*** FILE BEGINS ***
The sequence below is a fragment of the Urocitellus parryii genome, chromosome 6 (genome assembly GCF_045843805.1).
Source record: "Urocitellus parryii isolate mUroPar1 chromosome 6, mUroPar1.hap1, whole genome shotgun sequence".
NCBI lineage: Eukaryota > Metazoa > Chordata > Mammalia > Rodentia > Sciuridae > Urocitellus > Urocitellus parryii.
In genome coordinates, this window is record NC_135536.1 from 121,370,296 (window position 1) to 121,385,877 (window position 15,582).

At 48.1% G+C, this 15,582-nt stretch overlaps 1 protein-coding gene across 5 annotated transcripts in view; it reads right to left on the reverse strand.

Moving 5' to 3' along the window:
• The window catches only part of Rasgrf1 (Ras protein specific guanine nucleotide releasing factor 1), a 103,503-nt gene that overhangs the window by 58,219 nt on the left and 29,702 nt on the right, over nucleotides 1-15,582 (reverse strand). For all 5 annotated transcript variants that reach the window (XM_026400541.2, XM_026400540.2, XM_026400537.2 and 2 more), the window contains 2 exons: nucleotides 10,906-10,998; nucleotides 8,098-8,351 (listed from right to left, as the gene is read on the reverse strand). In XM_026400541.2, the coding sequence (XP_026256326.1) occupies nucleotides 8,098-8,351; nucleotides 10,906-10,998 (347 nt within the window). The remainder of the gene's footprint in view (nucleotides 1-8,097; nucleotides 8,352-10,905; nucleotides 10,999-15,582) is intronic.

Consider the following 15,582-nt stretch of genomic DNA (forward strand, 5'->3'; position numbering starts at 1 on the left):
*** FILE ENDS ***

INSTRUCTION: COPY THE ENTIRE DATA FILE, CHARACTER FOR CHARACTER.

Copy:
The sequence below is a fragment of the Urocitellus parryii genome, chromosome 6 (genome assembly GCF_045843805.1).
Source record: "Urocitellus parryii isolate mUroPar1 chromosome 6, mUroPar1.hap1, whole genome shotgun sequence".
NCBI lineage: Eukaryota > Metazoa > Chordata > Mammalia > Rodentia > Sciuridae > Urocitellus > Urocitellus parryii.
In genome coordinates, this window is record NC_135536.1 from 121,370,296 (window position 1) to 121,385,877 (window position 15,582).

At 48.1% G+C, this 15,582-nt stretch overlaps 1 protein-coding gene across 5 annotated transcripts in view; it reads right to left on the reverse strand.

Moving 5' to 3' along the window:
• The window catches only part of Rasgrf1 (Ras protein specific guanine nucleotide releasing factor 1), a 103,503-nt gene that overhangs the window by 58,219 nt on the left and 29,702 nt on the right, over nucleotides 1-15,582 (reverse strand). For all 5 annotated transcript variants that reach the window (XM_026400541.2, XM_026400540.2, XM_026400537.2 and 2 more), the window contains 2 exons: nucleotides 10,906-10,998; nucleotides 8,098-8,351 (listed from right to left, as the gene is read on the reverse strand). In XM_026400541.2, the coding sequence (XP_026256326.1) occupies nucleotides 8,098-8,351; nucleotides 10,906-10,998 (347 nt within the window). The remainder of the gene's footprint in view (nucleotides 1-8,097; nucleotides 8,352-10,905; nucleotides 10,999-15,582) is intronic.

Consider the following 15,582-nt stretch of genomic DNA (forward strand, 5'->3'; position numbering starts at 1 on the left):